Cutting weight has been a long-used strategy among fighters to have what they perceive to be an advantage over their opponents. While shaking off 10 or 15 pounds seems viable for most, some fighters are making cuts upward of 25 and 30 pounds. That type of cut can have a drastic impact on the body, metabolism and, most importantly, performance.

The UFC, as well as several other promotions, have fallen victim to failed weight cuts. Most recently, Renan Barao and Henry Cejudo experienced botched weight cuts that made the headlines. While they may not be the first two athletes to miss weight, having two last-minute drops for UFC 177 brought some serious questions to answer: Why can some fighters make weight and others can’t? How can promotions avoid this issue going forward? Let’s take a look at those questions.

The most ideal option here is for fighters to hold themselves accountable and be intelligent. If you have not made a certain weight, don’t try it alone.

Combat Press caught up with two nutrition and diet coaches who have had no problem with clients making big cuts.

Eric Triliegi of NEWtrition For Life has been in the nutrition game for well over a decade. Working with the likes of Anthony Pettis, Carla Esparza and Chris Holdsworth supplements his already professional reputation.

“I think the biggest thing is that a lot of fighters wait until the last minute to start their cut. That, mixed with fighters not eating properly during that crunch time, usually leads to a fighter not making weight or having drained themselves so much that it will be hard to recover enough to be able to perform at your highest level the next day,” Triliegi said.

Tyler Minton, the brains behind The Melee Way and nutrition coach to the UFC’s Zak Cummings and James Krause, echoes the same, saying that by not outsourcing diets and weight cuts, fighters are running a risk.

“If a fighter doesn’t make weight, not only did they break contract, but they obviously had issues during the cut which results in underperformance,” Minton explained.

While the UFC tends to pull the reins tight to avoid missed weight, companies such as Bellator and other regional promotions still struggle with fighters being on weight. A myriad of options are available to reduce the occurrence of fighters missing their mark on the scale, but they all have their drawbacks.

One argument might support a fight-week weigh-in, meaning fighters would be regulated in the amount of weight they could cut the week of the fight. It’s a great idea to consider, but consider the amount of individuals starting their weight cut before their first “weigh-in.” There’s no object way to account for that, and we all know it would happen. Plus, there are many fighters who cut over 20 pounds the week of the fight and have no problem with weight or performance.

A second argument might be to encourage fighters to fight at their “natural” weight. However good the idea, again, it’s unlikely. Even with a “day of” weigh-in, you’re likely to find fighters who’ve cut to make the weight limit.

So, if we can’t establish a fair and consistent way to weigh in, we’ve then got to attribute more responsibility to the fighters, because making weight is part of their contract, right?

A failed weigh-in typically carries the burden of a fine—the fighter will pay a percentage of their purse to their opponent. Perhaps more punitive measures could be set in place to, say, encourage fighters to make weight. As we know, professional fighters often earn a living on their fight purse, so it may be wise to do a six-month suspension or heavier fines as a result of missing weight. Many options can be considered here by the promoter or the athletic commissions, but a slap on the wrist (i.e. 10-20 percent of the purse) won’t fix the problem for all fighters. To some, it may be worth it.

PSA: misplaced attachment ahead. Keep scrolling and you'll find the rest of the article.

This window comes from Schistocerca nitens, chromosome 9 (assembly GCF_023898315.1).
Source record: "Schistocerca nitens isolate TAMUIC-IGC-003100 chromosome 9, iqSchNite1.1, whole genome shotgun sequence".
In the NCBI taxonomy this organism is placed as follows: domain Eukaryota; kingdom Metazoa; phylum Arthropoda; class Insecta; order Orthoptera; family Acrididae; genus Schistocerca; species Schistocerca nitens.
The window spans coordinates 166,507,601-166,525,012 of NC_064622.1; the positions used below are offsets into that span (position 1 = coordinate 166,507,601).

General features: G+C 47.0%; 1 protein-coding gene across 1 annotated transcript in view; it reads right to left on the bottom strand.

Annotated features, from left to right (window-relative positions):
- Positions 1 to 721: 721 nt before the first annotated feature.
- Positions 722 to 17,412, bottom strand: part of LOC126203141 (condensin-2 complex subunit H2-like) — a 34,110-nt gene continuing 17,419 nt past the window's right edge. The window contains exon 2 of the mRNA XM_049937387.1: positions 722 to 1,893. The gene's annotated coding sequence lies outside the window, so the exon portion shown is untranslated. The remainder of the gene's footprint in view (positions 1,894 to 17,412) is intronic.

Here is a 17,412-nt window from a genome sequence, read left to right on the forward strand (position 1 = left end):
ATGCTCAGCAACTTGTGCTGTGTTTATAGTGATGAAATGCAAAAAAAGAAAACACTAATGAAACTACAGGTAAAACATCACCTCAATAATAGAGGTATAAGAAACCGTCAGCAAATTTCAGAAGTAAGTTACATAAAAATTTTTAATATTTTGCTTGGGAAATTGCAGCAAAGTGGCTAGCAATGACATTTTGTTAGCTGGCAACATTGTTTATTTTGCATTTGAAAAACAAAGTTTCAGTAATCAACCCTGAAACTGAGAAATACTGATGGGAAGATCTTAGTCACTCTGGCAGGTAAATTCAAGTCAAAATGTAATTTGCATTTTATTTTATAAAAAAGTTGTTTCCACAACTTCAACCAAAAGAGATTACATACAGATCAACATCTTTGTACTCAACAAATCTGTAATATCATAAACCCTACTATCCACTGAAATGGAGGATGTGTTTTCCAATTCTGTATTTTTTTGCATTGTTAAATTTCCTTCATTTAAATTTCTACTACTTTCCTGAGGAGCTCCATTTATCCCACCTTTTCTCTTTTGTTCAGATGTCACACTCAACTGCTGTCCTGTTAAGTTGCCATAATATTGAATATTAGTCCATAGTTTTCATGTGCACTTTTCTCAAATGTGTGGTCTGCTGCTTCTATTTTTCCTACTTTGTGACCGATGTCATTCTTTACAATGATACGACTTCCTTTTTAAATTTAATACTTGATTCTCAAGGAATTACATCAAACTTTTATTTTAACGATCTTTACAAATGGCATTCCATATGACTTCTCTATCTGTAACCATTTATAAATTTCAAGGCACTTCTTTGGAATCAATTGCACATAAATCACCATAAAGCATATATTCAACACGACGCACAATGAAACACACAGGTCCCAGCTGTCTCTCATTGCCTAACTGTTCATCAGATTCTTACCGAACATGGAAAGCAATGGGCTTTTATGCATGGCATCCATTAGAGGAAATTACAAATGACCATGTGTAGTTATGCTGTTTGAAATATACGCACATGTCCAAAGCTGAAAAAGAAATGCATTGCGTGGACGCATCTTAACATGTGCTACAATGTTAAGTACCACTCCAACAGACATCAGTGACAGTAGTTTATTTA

Although it may not be concerning for some, being professionality ought to be implied as part of being a professional mixed martial artist. Perhaps it might be useful to regulate weight more for amateurs so there’s not such a lackadaisical approach to making weight. Those amateurs become professionals, and given the recent state of affairs with making weight, perhaps the expectations of amateurs and professionals ought to be raised.

Triliegi feels as though a fighter’s weight should be crucial to a fighter’s camp.

“Weight cutting has been such an issue as of late, that fight camps and managers should be just as worried about a fighter’s weight as they are about training and sponsors,” he said.

Another suggestion would be to simply have a nutrition coach.

“Fighters should worry about fighting and winning—that’s it,” suggested Minton, expressing the importance of a comprehensive coaching staff for all fighters. “You have a striking coach, wrestling coach and jiu-jitsu coach. You should also have a qualified nutrition coach.”

Whether we’ll see more regulations in place for making weight or see more fighters gravitate to an addition in their coaching staff is yet to be known, but what we know for certain is, something has got to give.

About The Author

Stacey Miller
Staff Writer

Stacey Miller was introduced to MMA in 2007. She stumbled upon training MMA after falling in love with Brazilian Jiu-Jitsu and Muay Thai. Stacey graduated with her Doctorate in Clinical Psychology in October of 2012 and balances her work as an MMA writer with being a full-time psychologist.

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